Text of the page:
Another way to think of their change of standing is to think in forensic terms. Normally, we talk about Christians being forensically justified and adopted. But when someone is cast away from the church and delivered to Satan, we would no longer consider them justified and adopted. They should no longer consider themself justified or adopted. They should consider themself as not having their sin atoned for. They should consider themself as not having God’s wrath propitiated for them. They should consider themself not redeemed by the blood the lamb. They should consider themself instead an object of God’s wrath and under his condemnation, just like their father the devil. They have become estranged from Christ and fallen from grace, Galatians 5:4. Actually they should not only fear judgment but a worse judgment. For such a person is the one described in Hebrews 10:29 as being under worse condemnation because they had so intimately known the holy things of God by being visibly in his church, and yet they have rejected all that. Such people are under worse condemnation according to the Bible.

Now let me offer a point of clarification here. We know from our reformed understanding of the Scripture, that no one actually loses their salvation. If you’ve been truly justified and adopted, you can’t and won’t ever actually lose that. But we tend to talk about these things of substance in connection with someone’s external standing in the church. And so when someone is received into the church, we declare their justification and adoption; but if they are removed from the church we would no longer consider them justified and adopted. If they stay outside the church, we then realize that they must never have been truly justified. If they do repent and are restored in the church, then it’s possible they were actually justified the whole time and just needed this godly discipline to help them grow. Hopefully that clarification helps, but if this point is confusing for anyone, let me know afterwards, and I’ll explain it further for you.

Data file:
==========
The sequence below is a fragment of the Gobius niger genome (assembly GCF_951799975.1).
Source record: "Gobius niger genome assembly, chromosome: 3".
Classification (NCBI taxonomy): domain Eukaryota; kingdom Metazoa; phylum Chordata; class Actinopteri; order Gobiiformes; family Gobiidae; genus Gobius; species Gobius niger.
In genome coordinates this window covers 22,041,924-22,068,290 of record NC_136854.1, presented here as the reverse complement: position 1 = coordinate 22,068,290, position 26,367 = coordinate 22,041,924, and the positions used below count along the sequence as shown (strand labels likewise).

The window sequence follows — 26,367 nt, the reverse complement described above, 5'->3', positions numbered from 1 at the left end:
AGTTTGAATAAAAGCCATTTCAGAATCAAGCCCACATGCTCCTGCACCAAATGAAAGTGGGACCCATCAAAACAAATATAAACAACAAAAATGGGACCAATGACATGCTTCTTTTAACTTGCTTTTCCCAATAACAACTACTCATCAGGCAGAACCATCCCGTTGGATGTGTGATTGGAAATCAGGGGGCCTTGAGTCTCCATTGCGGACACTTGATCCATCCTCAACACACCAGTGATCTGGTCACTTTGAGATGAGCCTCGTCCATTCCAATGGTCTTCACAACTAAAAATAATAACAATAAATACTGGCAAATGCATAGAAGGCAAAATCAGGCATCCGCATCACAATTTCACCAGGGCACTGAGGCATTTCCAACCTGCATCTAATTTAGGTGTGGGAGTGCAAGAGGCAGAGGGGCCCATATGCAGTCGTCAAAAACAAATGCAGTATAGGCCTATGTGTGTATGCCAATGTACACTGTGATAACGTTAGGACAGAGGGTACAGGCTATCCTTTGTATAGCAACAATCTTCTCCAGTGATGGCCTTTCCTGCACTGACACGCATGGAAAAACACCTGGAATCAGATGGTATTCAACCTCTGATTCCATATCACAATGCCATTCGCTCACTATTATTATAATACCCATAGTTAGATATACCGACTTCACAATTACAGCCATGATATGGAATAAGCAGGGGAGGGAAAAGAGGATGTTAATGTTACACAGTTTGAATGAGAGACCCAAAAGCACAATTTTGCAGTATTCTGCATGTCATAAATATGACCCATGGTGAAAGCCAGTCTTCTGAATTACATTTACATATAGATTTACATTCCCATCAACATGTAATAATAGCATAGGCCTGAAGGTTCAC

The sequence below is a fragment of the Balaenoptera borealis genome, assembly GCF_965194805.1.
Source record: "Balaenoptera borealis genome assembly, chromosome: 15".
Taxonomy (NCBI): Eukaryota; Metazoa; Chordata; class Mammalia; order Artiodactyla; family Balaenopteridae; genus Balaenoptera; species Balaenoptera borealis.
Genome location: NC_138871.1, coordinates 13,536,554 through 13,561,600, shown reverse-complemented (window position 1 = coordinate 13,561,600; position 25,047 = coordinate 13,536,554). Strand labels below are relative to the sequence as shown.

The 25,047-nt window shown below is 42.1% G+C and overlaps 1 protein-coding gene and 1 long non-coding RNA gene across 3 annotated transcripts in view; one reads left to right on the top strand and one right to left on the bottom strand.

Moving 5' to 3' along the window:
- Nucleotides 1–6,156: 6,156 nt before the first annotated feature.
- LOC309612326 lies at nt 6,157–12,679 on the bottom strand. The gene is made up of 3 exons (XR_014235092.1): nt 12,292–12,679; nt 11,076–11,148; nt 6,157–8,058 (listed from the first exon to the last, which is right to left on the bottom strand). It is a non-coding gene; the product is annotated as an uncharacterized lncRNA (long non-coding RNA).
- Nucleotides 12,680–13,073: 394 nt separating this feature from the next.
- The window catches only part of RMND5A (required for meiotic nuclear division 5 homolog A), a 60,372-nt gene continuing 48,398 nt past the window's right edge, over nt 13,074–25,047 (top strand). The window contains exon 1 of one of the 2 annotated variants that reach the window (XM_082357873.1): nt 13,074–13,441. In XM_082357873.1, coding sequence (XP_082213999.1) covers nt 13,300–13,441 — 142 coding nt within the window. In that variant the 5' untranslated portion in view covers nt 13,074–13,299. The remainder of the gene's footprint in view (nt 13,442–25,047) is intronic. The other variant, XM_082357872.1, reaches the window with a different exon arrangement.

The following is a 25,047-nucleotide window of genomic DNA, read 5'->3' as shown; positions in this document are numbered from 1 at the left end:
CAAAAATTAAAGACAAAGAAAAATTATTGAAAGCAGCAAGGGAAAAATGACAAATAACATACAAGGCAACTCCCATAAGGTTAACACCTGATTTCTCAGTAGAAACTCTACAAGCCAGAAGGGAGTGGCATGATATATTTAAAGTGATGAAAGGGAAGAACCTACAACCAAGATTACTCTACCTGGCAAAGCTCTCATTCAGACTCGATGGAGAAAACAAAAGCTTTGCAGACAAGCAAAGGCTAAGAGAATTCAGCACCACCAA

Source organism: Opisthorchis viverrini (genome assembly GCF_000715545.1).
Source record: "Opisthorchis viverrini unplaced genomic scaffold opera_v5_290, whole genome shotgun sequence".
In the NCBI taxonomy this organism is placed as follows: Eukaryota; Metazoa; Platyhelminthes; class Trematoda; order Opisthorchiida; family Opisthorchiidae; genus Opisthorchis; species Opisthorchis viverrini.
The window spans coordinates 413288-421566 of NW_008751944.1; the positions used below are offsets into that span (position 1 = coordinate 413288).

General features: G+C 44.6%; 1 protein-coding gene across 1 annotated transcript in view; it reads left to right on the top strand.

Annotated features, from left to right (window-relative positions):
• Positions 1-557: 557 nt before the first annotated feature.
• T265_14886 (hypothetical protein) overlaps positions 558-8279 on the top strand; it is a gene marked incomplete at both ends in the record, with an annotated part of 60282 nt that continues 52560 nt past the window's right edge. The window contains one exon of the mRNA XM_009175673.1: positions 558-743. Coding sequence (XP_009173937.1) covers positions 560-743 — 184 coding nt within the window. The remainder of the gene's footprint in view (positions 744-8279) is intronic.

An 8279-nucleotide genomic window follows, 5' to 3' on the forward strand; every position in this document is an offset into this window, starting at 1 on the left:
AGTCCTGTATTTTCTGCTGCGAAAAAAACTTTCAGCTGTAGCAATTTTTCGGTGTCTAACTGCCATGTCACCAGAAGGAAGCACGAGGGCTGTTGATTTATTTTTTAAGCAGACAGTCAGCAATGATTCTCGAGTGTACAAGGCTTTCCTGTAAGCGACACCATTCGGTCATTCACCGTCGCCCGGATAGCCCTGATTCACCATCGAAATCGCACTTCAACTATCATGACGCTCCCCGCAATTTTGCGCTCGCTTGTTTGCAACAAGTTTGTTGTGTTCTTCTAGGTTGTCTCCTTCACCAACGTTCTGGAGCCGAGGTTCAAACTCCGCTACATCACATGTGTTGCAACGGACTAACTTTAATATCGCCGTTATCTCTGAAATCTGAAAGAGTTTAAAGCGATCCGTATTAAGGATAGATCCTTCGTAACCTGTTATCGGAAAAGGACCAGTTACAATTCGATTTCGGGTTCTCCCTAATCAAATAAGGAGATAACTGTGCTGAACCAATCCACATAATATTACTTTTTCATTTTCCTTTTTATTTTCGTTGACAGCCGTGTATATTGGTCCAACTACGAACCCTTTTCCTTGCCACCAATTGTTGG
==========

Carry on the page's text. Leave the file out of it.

So that’s a little bit about the external change of standing that happens when someone is handed over to Satan. Let’s talk now about the loss of benefits that happens to someone who is handed over to Satan. I could mention many, but I’ll mention five main ones. First, such a person would lose the benefits of Christian fellowship. This would include not being able to partake of the Lord’s Supper for starters. It would mean that even if that person did show up for the worship service, that the benedictions are not actually being bestowed on them. It means that the congregational prayers are not really for this person either, except for when we pray for the conversion of the lost. Such a person would certainly not have the fellowship of the saints that includes the encouragement, support, sympathy, etc, that Christians have with each other. The church should make sure they don’t act like that person is still a Christian or treat them like a brother or sister any longer.